This paper investigates the use of spindle speed variation to compensate for progressive radial run-out in the face-milling process. Machine setup errors like spindle axis tilt, cutter axis tilt and cutter center offset result in radial and axial run-out on the inserts. Cutter center offset, in particular, results in progressive radial run-out on the inserts which can be compensated by continuously varying the spindle speed in a sinusoidal pattern. The amplitude and phase of the sinusoidal trajectory significantly influence the capability of this technique for run-out compensation. A method is proposed for selection of optimal values of the speed variation amplitude and phase based on the idea of matching the chip load pattern under variable speed machining conditions in the presence of progressive radial run-out with that of constant speed machining in the absence of any run-out. Experiments performed with optimal values of the speed variation parameters show a significant reduction in the cutting force component at the spindle frequency and a shift in the frequency content of cutting force from the harmonics of the spindle frequency to those of the tooth passing frequency. An industrial implementation strategy of the proposed scheme is also presented that integrates run-out estimation with its subsequent compensation.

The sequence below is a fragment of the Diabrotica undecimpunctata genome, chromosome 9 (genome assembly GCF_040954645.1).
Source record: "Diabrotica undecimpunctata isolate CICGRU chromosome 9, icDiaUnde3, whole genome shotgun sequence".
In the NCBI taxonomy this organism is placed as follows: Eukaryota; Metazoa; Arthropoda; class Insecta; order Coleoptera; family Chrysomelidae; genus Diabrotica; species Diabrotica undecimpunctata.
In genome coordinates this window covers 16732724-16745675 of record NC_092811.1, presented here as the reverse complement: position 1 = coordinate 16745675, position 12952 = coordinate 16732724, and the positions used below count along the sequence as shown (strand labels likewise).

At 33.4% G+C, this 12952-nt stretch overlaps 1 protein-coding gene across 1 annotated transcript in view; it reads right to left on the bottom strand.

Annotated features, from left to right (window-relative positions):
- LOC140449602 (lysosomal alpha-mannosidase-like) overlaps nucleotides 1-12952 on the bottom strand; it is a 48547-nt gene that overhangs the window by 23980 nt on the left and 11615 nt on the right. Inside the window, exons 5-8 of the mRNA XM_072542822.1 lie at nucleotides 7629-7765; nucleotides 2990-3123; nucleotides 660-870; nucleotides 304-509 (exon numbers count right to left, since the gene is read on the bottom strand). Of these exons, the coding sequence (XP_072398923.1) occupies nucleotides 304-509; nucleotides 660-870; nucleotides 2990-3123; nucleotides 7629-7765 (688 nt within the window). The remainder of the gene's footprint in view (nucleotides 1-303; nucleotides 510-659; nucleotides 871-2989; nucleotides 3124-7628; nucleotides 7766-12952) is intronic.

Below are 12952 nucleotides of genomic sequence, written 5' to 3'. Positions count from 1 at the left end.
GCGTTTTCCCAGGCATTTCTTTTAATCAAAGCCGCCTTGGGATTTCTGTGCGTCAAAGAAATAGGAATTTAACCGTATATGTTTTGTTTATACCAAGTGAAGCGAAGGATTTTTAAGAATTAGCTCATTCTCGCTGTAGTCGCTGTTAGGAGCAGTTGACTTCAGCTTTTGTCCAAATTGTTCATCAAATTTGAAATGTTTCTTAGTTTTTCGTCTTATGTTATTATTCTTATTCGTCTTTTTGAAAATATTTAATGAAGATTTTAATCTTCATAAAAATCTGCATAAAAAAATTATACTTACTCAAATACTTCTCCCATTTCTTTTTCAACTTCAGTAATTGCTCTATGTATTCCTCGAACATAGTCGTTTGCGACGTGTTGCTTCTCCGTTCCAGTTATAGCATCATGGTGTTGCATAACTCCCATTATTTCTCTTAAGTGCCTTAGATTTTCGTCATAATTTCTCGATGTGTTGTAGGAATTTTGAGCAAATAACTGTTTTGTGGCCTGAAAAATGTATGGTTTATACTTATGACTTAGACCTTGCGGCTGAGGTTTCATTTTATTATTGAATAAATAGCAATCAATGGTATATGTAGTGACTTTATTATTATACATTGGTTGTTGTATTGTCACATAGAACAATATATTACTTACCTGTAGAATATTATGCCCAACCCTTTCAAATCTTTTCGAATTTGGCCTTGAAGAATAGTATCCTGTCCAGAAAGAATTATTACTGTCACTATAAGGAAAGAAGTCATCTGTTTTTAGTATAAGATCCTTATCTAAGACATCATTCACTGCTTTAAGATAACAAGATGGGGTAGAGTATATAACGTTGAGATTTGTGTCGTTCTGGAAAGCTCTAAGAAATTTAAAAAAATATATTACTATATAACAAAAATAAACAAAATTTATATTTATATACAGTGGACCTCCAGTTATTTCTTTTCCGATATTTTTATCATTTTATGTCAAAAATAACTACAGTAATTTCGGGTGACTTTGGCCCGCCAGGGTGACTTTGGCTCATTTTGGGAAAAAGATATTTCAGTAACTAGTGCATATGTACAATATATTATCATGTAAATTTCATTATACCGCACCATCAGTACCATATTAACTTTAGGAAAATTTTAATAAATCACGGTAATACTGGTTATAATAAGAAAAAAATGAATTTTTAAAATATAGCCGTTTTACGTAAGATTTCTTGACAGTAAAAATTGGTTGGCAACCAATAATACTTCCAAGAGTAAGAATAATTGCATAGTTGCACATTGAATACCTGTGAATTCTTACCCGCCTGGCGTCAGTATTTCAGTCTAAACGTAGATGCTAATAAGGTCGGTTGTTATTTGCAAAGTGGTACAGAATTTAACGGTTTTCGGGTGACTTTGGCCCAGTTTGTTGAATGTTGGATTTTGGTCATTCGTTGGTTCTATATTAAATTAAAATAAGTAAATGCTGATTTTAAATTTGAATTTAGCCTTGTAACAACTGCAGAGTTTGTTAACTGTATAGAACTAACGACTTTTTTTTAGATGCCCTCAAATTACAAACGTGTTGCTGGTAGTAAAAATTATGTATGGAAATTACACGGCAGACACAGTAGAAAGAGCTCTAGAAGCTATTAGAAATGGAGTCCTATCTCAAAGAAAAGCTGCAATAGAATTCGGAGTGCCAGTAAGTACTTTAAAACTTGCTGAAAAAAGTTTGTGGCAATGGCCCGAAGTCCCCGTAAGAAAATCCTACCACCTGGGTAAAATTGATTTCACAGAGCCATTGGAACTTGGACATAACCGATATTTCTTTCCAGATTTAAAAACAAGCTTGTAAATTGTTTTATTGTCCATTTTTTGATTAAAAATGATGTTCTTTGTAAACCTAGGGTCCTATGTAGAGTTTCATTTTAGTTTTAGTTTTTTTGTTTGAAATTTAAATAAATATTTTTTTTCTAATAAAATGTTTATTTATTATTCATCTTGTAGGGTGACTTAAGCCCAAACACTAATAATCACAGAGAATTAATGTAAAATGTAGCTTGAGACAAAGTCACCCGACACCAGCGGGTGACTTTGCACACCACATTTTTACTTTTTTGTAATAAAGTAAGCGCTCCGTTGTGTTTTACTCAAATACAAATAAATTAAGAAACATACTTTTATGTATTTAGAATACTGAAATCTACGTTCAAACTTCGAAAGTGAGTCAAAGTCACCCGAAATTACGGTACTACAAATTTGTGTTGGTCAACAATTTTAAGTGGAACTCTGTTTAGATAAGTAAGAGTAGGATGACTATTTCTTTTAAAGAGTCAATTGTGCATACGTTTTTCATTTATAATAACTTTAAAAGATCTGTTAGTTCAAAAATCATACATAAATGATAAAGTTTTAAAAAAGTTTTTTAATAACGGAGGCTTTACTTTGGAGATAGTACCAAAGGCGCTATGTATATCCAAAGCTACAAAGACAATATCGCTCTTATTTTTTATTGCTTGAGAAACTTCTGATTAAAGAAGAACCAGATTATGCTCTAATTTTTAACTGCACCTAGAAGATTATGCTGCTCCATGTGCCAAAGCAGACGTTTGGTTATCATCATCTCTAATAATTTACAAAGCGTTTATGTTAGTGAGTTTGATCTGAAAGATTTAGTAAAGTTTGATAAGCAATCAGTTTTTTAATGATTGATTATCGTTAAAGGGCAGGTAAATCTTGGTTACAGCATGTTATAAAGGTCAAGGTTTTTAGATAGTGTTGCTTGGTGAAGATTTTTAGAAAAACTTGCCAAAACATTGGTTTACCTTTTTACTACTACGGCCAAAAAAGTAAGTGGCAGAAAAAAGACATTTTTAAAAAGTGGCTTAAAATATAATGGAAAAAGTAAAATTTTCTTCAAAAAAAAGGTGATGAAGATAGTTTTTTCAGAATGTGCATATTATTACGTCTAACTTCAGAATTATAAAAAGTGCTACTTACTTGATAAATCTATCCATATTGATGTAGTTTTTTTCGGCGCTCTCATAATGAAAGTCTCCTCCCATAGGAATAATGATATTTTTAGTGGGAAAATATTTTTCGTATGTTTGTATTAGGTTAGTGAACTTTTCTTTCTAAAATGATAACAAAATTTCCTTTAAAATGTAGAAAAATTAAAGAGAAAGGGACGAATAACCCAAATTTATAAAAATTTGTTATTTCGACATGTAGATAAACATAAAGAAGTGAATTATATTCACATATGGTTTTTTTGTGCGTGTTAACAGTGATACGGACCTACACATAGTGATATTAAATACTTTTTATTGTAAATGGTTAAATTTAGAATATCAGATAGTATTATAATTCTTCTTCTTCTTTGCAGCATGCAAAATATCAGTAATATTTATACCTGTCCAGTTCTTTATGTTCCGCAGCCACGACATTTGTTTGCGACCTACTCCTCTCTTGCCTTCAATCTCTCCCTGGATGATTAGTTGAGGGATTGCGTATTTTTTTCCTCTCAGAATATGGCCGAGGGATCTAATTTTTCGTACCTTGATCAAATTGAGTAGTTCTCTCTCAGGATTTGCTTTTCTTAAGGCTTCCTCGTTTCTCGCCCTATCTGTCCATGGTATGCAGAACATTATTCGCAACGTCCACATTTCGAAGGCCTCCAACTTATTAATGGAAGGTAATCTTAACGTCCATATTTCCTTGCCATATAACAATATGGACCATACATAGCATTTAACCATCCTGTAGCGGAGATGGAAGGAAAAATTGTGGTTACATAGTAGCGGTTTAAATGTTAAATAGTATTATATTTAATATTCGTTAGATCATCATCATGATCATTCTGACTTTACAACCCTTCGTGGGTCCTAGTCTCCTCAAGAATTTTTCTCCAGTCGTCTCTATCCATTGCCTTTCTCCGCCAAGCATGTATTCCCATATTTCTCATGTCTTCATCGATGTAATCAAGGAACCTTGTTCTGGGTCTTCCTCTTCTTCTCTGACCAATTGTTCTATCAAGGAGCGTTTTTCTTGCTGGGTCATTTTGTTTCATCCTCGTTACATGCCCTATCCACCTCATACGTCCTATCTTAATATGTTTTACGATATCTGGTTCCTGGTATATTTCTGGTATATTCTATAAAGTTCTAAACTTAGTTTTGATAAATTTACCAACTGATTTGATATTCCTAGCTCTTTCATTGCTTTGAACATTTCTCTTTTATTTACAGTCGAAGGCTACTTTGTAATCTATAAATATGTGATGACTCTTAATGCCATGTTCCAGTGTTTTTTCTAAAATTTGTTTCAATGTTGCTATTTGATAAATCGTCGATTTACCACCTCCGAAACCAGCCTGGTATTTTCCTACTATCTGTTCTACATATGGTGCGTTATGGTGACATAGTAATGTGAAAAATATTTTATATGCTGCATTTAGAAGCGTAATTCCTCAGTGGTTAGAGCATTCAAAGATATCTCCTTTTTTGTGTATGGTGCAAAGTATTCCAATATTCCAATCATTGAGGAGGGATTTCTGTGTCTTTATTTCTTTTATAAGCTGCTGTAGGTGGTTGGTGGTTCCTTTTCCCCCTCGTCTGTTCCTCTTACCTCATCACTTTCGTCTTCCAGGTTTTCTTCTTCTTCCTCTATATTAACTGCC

|Number of pages
|International Journal of Machine Tools and Manufacture
|Published - Jun 2000
ASJC Scopus subject areas
- Mechanical Engineering
- Industrial and Manufacturing Engineering